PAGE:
Patronymic

patronymibnbin
It is used in synagogue and in documents in Jewish law such as the ketubah (marriage contract). Many Sephardic Jews used the Arabic ibn instead of bat or ben when it was the norm. The Spanish family Ibn Ezra is one example. There is a strong cultural pressure for immigrants to modern Israel to Hebraize their names. This practice is especially common among Ashkenazic immigrants, because most of their names were taken during the period from the end of the 18th century to the middle of the 19th century.

Jacob

Israelsons of JacobJacob (Israel)
According to Midrash Genesis Rabbah, the ladder signified the exiles that the Jewish people would suffer before the coming of the Jewish Messiah: the angels that represented the exiles of Babylonia, Persia, and Greece each climbed up a certain number of steps, paralleling the years of the exile, before they "fell down"; but the angel representing the last exile, that of Edom, kept climbing higher and higher into the clouds. Jacob feared that his descendants would never be free of Esau's domination, but God assured him that at the End of Days, Edom too would come falling down.

Book of Genesis

GenesisGen.Gen
Philadelphia: Jewish Publication Society, 1989. ISBN: 0-8276-0326-6. Speiser, E.A. Genesis: Introduction, Translation, and Notes. New York: Anchor Bible, 1964. ISBN: 0-385-00854-6. Book of Genesis Hebrew Transliteration. Bereshit (book of Genesis) – Mikraot Gedolot Haketer – online edition, Menachem Cohen, Bar Ilan University (Hebrew). Book of Genesis illustrated. Genesis Reading Room (Tyndale Seminary): online commentaries and monographs on Genesis. Bereshit with commentary in Hebrew. בראשית Bereishit – Genesis (Hebrew – English at Mechon-Mamre.org). Genesis at Mechon-Mamre (Jewish Publication Society translation). Various versions.

Moses

MosaicMosheMusa
There is a wealth of stories and additional information about Moses in the Jewish apocrypha and in the genre of rabbinical exegesis known as Midrash, as well as in the primary works of the Jewish oral law, the Mishnah and the Talmud. Moses is also given a number of bynames in Jewish tradition. The Midrash identifies Moses as one of seven biblical personalities who were called by various names. Moses' other names were: Jekuthiel (by his mother), Heber (by his father), Jered (by Miriam), Avi Zanoah (by Aaron), Avi Gedor (by Kohath), Avi Soco (by his wet-nurse), Shemaiah ben Nethanel (by people of Israel).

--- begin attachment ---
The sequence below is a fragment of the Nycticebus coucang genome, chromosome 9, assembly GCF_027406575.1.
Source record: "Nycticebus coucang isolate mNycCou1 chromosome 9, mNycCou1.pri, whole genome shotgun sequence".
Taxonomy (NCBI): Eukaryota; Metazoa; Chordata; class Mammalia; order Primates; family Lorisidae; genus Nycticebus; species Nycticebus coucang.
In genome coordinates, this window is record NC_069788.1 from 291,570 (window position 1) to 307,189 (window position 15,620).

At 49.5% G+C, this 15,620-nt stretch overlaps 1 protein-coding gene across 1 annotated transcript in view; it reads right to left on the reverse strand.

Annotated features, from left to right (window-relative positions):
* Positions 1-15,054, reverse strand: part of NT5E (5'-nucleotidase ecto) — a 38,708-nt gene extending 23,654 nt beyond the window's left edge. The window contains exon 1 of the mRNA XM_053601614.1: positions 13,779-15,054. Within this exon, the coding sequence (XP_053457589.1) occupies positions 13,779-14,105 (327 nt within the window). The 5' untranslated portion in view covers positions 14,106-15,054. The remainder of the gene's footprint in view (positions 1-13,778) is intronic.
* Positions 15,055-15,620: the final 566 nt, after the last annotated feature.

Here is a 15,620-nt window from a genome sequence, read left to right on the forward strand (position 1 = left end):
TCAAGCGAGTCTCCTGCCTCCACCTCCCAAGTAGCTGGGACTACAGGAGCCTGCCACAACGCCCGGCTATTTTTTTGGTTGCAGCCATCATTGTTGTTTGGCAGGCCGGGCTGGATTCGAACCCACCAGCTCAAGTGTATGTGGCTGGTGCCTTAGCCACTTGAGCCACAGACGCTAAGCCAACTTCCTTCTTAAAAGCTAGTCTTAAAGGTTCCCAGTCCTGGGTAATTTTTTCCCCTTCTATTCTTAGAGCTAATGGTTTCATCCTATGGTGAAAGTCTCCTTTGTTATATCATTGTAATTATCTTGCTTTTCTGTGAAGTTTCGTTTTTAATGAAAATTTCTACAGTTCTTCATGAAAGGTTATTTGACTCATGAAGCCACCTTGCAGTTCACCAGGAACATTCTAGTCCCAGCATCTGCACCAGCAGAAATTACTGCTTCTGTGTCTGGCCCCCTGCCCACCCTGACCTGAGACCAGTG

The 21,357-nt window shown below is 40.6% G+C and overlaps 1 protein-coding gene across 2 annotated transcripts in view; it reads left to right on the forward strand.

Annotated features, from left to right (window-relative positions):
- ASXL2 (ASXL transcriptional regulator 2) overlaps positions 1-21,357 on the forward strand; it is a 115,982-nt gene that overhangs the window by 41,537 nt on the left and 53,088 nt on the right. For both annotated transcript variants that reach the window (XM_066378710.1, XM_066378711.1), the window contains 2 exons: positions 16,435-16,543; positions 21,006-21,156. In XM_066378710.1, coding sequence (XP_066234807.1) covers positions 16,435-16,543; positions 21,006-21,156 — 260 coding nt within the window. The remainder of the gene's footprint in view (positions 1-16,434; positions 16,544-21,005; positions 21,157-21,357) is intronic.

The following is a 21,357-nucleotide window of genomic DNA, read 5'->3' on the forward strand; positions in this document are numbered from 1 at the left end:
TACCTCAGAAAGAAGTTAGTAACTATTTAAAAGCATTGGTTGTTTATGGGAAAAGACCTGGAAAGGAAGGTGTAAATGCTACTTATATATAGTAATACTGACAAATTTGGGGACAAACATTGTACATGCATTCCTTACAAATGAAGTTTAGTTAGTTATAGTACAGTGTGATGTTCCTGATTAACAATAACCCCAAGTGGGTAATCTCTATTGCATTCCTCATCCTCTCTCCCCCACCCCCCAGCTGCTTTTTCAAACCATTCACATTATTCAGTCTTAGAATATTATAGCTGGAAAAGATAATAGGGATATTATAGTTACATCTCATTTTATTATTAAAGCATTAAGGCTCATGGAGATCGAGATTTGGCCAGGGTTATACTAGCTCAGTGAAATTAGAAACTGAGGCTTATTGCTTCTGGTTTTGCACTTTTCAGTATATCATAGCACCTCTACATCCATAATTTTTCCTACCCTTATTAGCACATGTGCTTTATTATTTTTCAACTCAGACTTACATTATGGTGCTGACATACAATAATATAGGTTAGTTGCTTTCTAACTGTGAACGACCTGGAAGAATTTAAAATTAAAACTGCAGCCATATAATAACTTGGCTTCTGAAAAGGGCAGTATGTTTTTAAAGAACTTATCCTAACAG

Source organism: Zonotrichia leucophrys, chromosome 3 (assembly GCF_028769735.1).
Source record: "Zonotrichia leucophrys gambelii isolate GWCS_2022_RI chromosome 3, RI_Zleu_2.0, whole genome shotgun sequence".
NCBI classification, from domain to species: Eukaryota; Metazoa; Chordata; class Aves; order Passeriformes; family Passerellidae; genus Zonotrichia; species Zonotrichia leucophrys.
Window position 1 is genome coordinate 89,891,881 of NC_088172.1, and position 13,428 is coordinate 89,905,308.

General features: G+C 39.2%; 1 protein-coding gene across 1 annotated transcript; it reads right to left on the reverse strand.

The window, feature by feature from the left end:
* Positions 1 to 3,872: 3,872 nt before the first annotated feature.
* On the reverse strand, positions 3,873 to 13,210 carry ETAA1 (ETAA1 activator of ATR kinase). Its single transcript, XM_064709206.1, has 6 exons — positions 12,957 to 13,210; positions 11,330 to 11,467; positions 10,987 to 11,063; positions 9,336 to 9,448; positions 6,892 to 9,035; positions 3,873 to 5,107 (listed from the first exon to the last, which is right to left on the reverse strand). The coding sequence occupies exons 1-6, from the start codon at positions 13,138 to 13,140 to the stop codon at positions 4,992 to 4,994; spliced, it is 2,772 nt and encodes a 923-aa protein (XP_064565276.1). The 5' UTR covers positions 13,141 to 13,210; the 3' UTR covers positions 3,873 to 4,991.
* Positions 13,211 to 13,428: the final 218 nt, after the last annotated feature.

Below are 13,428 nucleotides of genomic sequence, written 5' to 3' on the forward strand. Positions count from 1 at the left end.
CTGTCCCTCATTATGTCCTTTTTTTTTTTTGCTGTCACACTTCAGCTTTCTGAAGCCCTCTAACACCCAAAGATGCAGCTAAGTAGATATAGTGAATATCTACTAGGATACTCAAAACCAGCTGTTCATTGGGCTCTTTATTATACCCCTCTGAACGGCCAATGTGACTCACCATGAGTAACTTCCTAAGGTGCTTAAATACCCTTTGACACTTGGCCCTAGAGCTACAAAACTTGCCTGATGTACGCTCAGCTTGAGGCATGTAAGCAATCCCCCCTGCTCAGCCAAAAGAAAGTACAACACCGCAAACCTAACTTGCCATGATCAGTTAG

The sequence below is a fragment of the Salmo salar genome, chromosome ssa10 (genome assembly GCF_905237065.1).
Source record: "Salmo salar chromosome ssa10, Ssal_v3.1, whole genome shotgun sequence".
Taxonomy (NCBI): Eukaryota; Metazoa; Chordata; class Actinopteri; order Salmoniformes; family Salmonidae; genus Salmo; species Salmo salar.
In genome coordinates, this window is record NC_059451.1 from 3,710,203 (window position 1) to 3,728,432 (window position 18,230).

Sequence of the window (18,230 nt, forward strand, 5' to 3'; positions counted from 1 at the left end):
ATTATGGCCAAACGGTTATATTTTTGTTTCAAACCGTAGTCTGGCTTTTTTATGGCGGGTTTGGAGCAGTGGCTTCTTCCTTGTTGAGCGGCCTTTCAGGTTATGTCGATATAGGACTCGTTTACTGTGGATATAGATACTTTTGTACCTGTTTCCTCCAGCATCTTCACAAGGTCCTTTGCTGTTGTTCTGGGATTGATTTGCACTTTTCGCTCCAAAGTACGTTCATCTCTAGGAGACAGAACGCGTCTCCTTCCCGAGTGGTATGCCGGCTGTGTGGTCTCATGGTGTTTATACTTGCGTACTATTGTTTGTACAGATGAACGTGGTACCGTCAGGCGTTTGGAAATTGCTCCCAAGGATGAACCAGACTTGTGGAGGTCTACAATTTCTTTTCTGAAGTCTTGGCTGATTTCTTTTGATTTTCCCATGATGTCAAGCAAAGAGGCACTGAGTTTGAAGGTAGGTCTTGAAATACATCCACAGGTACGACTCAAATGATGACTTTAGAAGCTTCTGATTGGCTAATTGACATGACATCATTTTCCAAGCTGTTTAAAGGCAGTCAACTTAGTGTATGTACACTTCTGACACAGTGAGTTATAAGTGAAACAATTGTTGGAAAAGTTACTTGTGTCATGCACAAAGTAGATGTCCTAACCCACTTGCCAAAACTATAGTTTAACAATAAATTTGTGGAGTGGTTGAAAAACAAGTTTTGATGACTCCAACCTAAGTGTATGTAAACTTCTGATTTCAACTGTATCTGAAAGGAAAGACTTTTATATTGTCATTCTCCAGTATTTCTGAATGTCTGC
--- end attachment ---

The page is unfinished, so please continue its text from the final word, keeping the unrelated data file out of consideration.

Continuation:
Solomon

King SolomonSalomonSolomonic magic
King Solomon is one of the central biblical figures in Jewish heritage that have lasting religious, national and political aspects. As the builder of the First Temple in Jerusalem and last ruler of the united Kingdom of Israel before its division into the northern Kingdom of Israel and the southern Kingdom of Judah, Solomon is associated with the peak "golden age" of the independent Kingdom of Israel as well as a source of judicial and religious wisdom.

Babylonian captivity

Babylonian exileexileexile in Babylon
This process coincided with the emergence of scribes and sages as Jewish leaders (see Ezra). Prior to exile, the people of Israel had been organized according to tribe. Afterwards, they were organized by smaller family groups. Only the tribe of Levi continued in its temple role after the return. After this time, there were always sizable numbers of Jews living outside Eretz Israel; thus, it also marks the beginning of the "Jewish diaspora", unless this is considered to have begun with the Assyrian Captivity of Israel. In Rabbinic literature, Babylon was one of a number of metaphors for the Jewish diaspora.

Kingdom of Judah

Judahking of JudahJudahite
Jeconiah and his court and other prominent citizens and craftsmen, along with a sizable portion of the Jewish population of Judah, numbering about 10,000 were deported from the land and dispersed throughout the Babylonian Empire. Among them was Ezekiel. Nebuchadnezzar appointed Zedekiah, Jehoiakim's brother, king of the reduced kingdom, who was made a tributary of Babylon. Despite the strong remonstrances of Jeremiah and others, Zedekiah revolted against Nebuchadnezzar, ceasing to pay tribute to him and entered into an alliance with Pharaoh Hophra. In 589 BCE, Nebuchadnezzar II returned to Judah and again besieged Jerusalem.

David and Jonathan

JonathanDavidclose personal friendship
Other interpreters point out that neither the books of Samuel nor Jewish tradition documents sanctioned romantic or erotic physical intimacy between the two characters, which the Bible elsewhere makes evident when between heterosexuals, most supremely in the Song of Solomon. It is also known that covenants were common, and that marriage was a public event and included customs not seen in this story. The platonic interpretation of David and Jonathan's relationship is advocated by the religious writer Robert A. J. Gagnon and the Assyriologist Markus Zehnder and is consistent with commonly held theological views condemning same sex relations.